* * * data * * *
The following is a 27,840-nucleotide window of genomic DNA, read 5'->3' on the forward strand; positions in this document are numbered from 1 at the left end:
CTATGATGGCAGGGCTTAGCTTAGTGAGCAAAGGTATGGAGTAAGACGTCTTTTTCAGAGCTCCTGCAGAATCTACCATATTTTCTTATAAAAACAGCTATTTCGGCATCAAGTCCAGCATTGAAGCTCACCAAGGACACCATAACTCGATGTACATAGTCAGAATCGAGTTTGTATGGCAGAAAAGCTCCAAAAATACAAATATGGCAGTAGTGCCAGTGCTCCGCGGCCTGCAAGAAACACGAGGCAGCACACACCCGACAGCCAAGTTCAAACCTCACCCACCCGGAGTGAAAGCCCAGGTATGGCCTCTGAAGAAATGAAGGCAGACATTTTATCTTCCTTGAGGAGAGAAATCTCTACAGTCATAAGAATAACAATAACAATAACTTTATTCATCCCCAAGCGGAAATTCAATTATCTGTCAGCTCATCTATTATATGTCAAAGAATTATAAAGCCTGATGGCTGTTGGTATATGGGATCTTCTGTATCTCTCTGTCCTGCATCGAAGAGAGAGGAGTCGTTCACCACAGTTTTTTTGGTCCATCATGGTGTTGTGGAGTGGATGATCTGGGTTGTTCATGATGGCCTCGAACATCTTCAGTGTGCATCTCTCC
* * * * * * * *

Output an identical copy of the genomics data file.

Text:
The following is a 27,840-nucleotide window of genomic DNA, read 5'->3' on the forward strand; positions in this document are numbered from 1 at the left end:
CTATGATGGCAGGGCTTAGCTTAGTGAGCAAAGGTATGGAGTAAGACGTCTTTTTCAGAGCTCCTGCAGAATCTACCATATTTTCTTATAAAAACAGCTATTTCGGCATCAAGTCCAGCATTGAAGCTCACCAAGGACACCATAACTCGATGTACATAGTCAGAATCGAGTTTGTATGGCAGAAAAGCTCCAAAAATACAAATATGGCAGTAGTGCCAGTGCTCCGCGGCCTGCAAGAAACACGAGGCAGCACACACCCGACAGCCAAGTTCAAACCTCACCCACCCGGAGTGAAAGCCCAGGTATGGCCTCTGAAGAAATGAAGGCAGACATTTTATCTTCCTTGAGGAGAGAAATCTCTACAGTCATAAGAATAACAATAACAATAACTTTATTCATCCCCAAGCGGAAATTCAATTATCTGTCAGCTCATCTATTATATGTCAAAGAATTATAAAGCCTGATGGCTGTTGGTATATGGGATCTTCTGTATCTCTCTGTCCTGCATCGAAGAGAGAGGAGTCGTTCACCACAGTTTTTTTGGTCCATCATGGTGTTGTGGAGTGGATGATCTGGGTTGTTCATGATGGCCTCGAACATCTTCAGTGTGCATCTCTCC